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Marilyn Monroe


June 1, 1926 – August 5, 1962 (Aged 36)

Monroe was an American actress who became one of the most iconic and best-loved film stars in the world.

She is best remembered for her roles in ‘Some Like it Hot’ and ‘The Seven Year Itch’, as well as singing ‘Happy Birthday, Mr. President’ to John F. Kennedy.

Born Norma Jeane Mortenson, Monroe endured a tough childhood, living in an orphanage and foster homes until the age of 16.

During this time she was sexually assaulted numerous times and was also raped.

In 1944, she was discovered by a photographer which led to a fruitful modeling career, before she changed her name, dyed her hair, and launched her acting career.

During her life, Monroe had three short-lived marriages, firstly to James Dougherty, a neighbor during her teens, then Baseball legend Joe DiMaggio, and finally, playwright Arthur Miller.

Monroe’s final completed film was ‘The Misfits’, while she had filmed part of ‘Somethings Got to Give’, before being fired and sued by the studio for putting the film behind schedule, due to taking numerous sick days.

Monroe was found dead in her bedroom from a drug overdose at the young age of 36. There was no evidence of foul play, despite rumors to the contrary.

She remains one of the most loved personalities of the 20th century.

Niels Bohr


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7 October 1885 – 18 November 1962 (Aged 77)

Bohr was an influential Danish physicist who won the Nobel Prize in Physics in 1922 for his groundbreaking theories on atomic structure.

During World War II, Bohr played a role in the development of the atomic bomb with his involvement in the Manhattan Project.

In the aftermath of the war, Bohr’s open letter to the UN was influential in the formation of the International Atomic Energy Agency.

He also helped in the foundation of CERN in Geneva, Switzerland.

Bohr died from a heart attack in 1962 at the age of 77. His son, Aage, continued in his father’s footsteps sharing the Nobel Prize in Physics in 1975.

Adolf Eichmann

(Nazi Officer)

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19 March 1906 – 1 June 1962 (Aged 56)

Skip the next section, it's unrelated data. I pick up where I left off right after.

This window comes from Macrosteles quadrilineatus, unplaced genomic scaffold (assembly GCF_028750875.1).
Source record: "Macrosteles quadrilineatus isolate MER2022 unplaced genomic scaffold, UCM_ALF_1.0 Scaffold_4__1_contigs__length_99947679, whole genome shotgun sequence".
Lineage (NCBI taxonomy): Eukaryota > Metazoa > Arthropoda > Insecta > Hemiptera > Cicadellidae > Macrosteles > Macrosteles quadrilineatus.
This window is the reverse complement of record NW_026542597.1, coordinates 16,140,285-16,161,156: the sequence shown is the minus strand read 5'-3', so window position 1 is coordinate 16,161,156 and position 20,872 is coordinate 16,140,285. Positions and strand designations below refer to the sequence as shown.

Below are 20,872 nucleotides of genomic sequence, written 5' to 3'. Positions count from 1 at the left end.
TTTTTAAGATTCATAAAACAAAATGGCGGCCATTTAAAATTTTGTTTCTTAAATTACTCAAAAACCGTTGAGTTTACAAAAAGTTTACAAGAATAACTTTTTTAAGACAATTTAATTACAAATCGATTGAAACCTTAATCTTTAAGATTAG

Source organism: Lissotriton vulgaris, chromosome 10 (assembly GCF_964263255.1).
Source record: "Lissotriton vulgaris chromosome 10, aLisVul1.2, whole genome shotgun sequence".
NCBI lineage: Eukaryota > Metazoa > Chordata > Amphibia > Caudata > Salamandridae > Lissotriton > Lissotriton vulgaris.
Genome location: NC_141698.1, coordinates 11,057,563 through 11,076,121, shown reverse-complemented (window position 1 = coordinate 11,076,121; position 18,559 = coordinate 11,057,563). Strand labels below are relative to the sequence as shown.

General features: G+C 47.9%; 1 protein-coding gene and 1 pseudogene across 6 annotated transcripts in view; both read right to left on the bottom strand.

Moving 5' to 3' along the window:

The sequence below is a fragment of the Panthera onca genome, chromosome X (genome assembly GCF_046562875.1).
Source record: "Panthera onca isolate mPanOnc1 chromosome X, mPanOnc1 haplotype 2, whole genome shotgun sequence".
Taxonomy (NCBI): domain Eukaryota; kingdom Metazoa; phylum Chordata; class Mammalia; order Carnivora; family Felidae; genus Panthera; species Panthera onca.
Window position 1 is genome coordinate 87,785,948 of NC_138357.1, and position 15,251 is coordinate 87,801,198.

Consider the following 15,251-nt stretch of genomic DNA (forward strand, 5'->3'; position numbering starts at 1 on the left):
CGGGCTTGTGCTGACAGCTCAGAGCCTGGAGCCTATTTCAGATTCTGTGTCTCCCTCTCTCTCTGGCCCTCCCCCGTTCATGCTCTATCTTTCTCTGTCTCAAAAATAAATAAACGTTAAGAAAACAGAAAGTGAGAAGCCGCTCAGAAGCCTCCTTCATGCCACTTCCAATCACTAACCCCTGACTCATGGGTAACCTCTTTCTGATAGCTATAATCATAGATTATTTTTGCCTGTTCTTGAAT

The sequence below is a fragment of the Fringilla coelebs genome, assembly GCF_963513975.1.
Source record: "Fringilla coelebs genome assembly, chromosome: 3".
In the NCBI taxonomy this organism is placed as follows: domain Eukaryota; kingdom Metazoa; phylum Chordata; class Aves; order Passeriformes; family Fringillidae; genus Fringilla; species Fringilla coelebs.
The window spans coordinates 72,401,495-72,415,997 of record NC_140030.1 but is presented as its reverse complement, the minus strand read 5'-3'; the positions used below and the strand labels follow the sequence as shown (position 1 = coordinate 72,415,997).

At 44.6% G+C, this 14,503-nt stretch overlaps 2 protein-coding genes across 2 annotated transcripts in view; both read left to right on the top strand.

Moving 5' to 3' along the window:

Eichmann was a Nazi party member and SS officer during World War II.

After the Wannsee Conference in 1942, he coordinated the logistics and transporting of Jews to extermination camps throughout Europe.

In the aftermath of the war, Eichmann was captured under the name Otto Eckmann, using forged papers.

He escaped from the prison camp and eventually fled to Buenos Aires, Argentina.

In 1960, a covert Mossad operation kidnapped Eichmann in Buenos Aires and smuggled him back to Israel.

He was brought to trial and sentenced to death by hanging. His ashes were scattered at sea.

Charles ‘Lucky’ Luciano

(Mafia Boss)

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24 November 1897 – 26 January 1962 (Aged 64)

Luciano was an Italian-American mob boss, recognized as the mastermind of modern organized crime in the U.S. through his founding of ‘The Commission’. This brought together the bosses of all mafia families.

In 1936, Luciano was convicted of extortion and prostitution charges and imprisoned.

During World War II, Luciano struck a deal to use his mafia connections to help the allies at home and in Italy.

As a result of his assistance, Luciano had his sentence commuted and he was deported to Italy.

Luciano did return briefly to Cuba before spending the rest of his life in Naples, Italy, where he died of a heart attack.

Eleanor Roosevelt

(U.S. First Lady)

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11 October 1884 – 7 November 1962 (Aged 78)

Roosevelt was the wife of U.S. President Franklin D. Roosevelt who came to revolutionize the role played by the First Lady, as she became the longest-serving First Lady from 1933 to 1945.

Following the death of her husband in 1945, Eleanor became the U.S. delegate to the UN General Assembly until 1952, where she was the first chair of the UN Commission on Human Rights.

Roosevelt died from heart failure after suffering from tuberculosis and aplastic anemia.

In tribute to her work on human rights, U.S. President Harry Truman labeled her “the First Lady of the world.”